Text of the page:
My apprenticeship continued, slowly. Eleven months later, we discovered that we were going to have another baby! I nursed throughout the pregnancy and Jaxon was born November of 1999. In 2000, my parents allowed me and my nurslings to live with them for three months at a time during my cross training apprenticeship with a midwife in Waco. David traveled back and forth twice a week (a six-hour trip one way) to run the business. My mother provided childcare, sleeping with my little ones when I ran out to help at a delivery.

The following May when Jaxon was eight months old I attended the birth center Casa de Nacimiento's internship program. Although interns usually stay in the birth center 24 hours a day, seven days a week, my family and I lived in an extended-stay hotel so that David and the children could be within nursing distance. I wore a pager so that I could be reached for a nursing. David would bring the children, page me, and I would step away to nurse. I informed all my fellow interns and midwives what I was doing beforehand, and they were wonderful, taking up the slack when needed. During a birth, David and I had agreed that I would not be available. It was a limited time and included a two-hour postpartum timeframe where I was unavailable for nursings. Although this happened a handful of times, the planning we had done smoothed the way for the whole family.

I graduated from Association of Texas Midwives Midwifery School in August of 2001, becoming a Certified Professional Midwife that November. Brytton had weaned, but Jaxon continued to breastfeed on demand. Soon after, I discovered that I was pregnant again. I wondered how I was going to start a midwifery practice and take care of my little ones and give my self-sacrificing husband a break. When David has cause for complaint, he always approaches me in a tender way, seeking a solution to the problem at hand. He has never asked me to abandon my goal.

Fortunately, I only had two clients that first year. This was in an underserved community two-and-a-half hours south of my home. I brought my whole family to most of the prenatals, as the clients were eager to meet and enjoy their company and it made nursing Jaxon easier. Jaxon decided to wean two months before the birth of my fourth child. My daughter, Raven, was born just six weeks before my first client delivered her baby.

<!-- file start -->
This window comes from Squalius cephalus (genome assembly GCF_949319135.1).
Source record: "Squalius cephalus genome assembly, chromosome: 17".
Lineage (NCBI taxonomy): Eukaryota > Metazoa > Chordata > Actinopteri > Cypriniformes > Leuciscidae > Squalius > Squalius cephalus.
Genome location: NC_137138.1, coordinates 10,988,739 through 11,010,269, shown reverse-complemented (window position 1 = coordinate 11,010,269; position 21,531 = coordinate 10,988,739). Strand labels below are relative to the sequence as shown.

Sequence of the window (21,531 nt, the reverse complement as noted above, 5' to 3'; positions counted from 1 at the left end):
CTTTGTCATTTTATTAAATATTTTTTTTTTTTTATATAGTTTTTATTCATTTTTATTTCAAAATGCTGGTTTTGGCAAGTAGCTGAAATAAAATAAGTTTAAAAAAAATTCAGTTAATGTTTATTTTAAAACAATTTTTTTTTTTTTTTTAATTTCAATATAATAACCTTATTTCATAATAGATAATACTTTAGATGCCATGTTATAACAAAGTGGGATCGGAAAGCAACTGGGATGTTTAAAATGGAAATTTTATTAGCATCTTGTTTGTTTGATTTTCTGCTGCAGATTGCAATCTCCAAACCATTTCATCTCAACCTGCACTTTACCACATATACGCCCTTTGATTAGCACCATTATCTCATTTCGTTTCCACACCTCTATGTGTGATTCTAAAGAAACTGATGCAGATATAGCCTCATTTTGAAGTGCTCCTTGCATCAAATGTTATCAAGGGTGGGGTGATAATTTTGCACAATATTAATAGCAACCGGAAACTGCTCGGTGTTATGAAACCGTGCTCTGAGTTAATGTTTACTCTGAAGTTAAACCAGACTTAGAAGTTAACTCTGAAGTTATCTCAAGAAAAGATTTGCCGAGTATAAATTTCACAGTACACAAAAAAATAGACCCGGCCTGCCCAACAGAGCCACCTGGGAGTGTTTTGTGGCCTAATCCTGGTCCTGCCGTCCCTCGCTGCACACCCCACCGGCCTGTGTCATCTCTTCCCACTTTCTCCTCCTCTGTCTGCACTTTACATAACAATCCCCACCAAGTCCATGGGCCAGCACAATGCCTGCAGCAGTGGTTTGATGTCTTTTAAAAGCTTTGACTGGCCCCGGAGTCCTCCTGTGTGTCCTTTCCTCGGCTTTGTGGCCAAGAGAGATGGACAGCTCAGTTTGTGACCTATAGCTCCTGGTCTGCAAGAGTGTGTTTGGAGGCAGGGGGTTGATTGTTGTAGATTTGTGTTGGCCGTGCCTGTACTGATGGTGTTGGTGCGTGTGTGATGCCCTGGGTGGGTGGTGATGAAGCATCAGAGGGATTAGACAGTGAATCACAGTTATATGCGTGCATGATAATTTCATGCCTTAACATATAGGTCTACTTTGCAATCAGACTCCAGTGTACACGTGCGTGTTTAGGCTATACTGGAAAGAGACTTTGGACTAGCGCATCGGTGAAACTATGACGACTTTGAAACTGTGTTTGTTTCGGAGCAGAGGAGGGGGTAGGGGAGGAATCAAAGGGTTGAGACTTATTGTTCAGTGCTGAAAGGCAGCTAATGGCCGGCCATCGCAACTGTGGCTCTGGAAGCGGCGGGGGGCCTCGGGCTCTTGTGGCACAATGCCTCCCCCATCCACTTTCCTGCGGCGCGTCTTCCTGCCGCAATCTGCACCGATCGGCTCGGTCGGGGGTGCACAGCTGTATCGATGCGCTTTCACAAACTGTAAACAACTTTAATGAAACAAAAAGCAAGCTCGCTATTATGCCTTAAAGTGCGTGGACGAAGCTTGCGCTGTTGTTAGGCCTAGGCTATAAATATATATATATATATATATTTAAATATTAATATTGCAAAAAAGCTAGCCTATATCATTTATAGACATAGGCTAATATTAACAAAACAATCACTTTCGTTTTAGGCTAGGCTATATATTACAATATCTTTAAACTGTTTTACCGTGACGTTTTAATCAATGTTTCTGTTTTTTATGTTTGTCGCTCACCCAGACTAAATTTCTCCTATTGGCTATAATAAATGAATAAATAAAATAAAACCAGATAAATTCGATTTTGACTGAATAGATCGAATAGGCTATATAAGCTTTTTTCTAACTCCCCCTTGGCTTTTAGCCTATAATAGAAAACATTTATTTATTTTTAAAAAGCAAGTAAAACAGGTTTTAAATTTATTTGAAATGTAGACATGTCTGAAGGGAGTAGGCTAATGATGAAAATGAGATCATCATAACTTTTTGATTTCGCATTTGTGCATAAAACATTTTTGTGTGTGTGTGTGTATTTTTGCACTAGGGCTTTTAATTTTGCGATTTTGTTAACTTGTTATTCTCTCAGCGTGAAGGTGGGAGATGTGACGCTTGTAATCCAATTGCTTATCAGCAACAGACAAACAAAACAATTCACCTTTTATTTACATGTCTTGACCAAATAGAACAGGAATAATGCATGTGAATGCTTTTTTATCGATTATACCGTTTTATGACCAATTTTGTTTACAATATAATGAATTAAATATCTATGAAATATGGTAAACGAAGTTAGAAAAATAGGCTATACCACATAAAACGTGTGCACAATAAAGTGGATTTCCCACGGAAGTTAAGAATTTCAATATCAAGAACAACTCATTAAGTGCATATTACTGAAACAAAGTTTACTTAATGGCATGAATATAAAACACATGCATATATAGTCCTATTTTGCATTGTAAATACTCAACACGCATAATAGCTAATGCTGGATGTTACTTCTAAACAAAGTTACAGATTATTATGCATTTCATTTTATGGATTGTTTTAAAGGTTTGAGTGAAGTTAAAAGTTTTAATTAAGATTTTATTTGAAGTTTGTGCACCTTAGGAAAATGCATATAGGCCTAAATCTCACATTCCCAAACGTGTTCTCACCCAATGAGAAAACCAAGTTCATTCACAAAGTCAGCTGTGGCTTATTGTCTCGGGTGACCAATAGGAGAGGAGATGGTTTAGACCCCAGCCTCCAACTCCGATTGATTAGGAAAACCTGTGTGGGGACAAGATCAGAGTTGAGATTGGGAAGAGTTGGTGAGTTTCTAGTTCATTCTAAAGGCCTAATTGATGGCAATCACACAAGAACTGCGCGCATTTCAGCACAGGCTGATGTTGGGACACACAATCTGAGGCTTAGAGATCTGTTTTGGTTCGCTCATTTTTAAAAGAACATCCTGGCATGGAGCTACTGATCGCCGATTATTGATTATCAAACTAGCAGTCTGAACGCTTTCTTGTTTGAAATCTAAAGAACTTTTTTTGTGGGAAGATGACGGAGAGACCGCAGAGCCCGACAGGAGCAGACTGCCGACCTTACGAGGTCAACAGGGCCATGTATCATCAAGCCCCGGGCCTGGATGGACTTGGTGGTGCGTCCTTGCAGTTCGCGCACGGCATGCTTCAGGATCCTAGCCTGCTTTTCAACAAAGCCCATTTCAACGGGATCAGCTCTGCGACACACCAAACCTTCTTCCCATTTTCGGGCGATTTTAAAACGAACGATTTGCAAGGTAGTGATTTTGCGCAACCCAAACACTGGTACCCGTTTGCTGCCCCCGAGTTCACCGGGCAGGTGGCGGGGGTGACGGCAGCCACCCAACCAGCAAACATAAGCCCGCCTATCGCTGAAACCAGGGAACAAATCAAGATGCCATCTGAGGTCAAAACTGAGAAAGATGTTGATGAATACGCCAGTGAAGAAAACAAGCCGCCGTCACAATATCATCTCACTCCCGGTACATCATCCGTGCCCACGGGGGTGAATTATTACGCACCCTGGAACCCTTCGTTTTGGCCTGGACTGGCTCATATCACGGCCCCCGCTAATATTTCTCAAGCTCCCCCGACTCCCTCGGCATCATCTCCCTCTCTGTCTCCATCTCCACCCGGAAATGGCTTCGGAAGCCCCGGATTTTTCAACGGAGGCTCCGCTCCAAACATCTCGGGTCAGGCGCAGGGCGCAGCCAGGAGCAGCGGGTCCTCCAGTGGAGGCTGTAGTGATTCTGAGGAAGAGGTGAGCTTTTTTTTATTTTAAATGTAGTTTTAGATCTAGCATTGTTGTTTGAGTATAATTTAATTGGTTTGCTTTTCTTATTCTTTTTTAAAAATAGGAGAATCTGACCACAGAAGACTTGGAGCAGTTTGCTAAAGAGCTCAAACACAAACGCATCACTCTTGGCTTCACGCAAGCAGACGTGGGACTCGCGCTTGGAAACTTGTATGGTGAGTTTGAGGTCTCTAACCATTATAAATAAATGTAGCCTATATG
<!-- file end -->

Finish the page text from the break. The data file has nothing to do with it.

I love delivering babies at home. I am in my fourth year as a Certified Professional Midwife. In June 2004, I celebrated my 10th year of nursing (with a two month hiatus when Jaxon weaned). David and I celebrated our 15th wedding anniversary soon after.

What a journey. Although it has been a struggle to meet everyone's needs, including my own, I've been able to continue my journey through breastfeeding. I was helped tremendously by many people: my best friend and husband, David, my mother, and the wonderful and giving community of midwives willing to work with a nursing mother. Ultimately it was La Leche League that started me on my path to find a better way to nurture myself and the families around me. But this is just my side of the story. For my husband's, see the "Focus on Fathers" column on page 160.

Editor's Note: Midwifery licensing laws vary from state to state and country to country. The state of Texas allows those with the Certified Professional Midwife certification to assist at births.